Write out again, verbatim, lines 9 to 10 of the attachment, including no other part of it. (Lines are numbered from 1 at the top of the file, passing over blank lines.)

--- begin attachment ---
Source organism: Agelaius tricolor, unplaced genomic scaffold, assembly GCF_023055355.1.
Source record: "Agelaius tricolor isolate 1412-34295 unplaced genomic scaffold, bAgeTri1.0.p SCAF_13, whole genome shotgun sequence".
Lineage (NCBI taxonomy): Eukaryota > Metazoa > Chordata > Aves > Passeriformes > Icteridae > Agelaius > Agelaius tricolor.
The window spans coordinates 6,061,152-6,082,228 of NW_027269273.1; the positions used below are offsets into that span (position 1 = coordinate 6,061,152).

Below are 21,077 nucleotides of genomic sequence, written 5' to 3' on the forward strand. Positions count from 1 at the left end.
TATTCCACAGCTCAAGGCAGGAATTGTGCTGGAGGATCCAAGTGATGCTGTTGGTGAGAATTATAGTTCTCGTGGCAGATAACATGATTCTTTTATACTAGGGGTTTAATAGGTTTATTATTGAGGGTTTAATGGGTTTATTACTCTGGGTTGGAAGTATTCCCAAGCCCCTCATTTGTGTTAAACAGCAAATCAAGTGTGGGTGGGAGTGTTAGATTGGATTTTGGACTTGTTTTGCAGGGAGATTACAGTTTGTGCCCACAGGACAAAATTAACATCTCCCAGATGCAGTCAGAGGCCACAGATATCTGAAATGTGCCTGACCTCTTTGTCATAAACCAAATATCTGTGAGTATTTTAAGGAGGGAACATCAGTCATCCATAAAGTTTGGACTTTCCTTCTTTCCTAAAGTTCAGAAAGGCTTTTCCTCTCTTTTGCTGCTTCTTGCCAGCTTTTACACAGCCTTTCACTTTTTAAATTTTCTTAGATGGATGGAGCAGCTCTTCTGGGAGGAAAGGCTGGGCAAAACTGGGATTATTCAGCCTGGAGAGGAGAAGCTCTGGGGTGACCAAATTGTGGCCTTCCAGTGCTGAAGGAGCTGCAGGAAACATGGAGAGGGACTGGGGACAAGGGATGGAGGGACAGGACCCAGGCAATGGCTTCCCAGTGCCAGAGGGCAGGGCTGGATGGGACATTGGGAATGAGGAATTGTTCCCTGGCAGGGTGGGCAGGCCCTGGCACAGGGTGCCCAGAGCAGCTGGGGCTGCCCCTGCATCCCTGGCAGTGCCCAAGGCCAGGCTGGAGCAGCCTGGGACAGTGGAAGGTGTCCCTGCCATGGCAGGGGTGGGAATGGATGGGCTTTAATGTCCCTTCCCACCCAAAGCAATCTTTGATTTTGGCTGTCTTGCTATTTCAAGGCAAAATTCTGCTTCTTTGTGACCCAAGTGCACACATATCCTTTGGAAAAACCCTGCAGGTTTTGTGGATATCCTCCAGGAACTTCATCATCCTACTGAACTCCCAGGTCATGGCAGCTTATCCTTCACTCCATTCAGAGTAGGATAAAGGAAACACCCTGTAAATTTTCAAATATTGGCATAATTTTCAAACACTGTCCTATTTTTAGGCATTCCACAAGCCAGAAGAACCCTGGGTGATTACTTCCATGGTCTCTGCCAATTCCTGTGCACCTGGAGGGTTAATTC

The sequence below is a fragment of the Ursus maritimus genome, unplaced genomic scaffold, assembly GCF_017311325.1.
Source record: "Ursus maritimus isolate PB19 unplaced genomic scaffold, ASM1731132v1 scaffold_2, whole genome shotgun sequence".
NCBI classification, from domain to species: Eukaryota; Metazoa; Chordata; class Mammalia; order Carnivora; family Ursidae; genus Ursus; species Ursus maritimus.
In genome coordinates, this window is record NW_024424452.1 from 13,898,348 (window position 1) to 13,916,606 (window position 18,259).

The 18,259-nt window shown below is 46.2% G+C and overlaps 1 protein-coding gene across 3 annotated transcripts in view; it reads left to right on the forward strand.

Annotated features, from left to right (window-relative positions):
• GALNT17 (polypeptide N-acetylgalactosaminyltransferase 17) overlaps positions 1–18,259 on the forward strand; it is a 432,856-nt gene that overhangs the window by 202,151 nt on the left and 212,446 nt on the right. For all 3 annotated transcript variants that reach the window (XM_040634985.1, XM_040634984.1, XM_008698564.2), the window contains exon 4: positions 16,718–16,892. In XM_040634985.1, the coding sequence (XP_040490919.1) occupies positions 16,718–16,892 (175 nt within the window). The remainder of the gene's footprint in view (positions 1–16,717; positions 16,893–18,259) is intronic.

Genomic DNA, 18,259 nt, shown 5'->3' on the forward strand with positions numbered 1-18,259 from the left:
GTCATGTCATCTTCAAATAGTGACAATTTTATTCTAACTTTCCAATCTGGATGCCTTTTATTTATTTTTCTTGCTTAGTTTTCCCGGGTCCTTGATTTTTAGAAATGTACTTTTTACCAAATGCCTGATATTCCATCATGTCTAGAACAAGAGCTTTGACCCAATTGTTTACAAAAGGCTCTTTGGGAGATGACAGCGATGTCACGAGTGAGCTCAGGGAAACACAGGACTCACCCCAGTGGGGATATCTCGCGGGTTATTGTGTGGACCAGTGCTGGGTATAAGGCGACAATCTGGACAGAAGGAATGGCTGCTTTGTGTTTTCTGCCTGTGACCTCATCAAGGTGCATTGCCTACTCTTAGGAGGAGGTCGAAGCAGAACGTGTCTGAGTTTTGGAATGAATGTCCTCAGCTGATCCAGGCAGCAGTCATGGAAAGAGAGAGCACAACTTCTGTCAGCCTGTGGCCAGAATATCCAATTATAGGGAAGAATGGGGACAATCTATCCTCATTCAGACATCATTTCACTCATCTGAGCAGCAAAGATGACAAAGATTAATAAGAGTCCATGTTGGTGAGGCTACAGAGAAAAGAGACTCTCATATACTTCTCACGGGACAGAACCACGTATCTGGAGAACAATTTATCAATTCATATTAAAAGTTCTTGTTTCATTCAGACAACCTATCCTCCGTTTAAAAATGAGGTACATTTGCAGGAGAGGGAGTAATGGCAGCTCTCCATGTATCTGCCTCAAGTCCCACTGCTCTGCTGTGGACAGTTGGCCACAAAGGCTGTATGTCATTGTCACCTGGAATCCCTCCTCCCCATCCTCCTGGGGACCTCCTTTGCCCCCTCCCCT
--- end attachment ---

NCBI classification, from domain to species: Eukaryota; Metazoa; Chordata; class Mammalia; order Carnivora; family Ursidae; genus Ursus; species Ursus maritimus.
In genome coordinates, this window is record NW_024424452.1 from 13,898,348 (window position 1) to 13,916,606 (window position 18,259).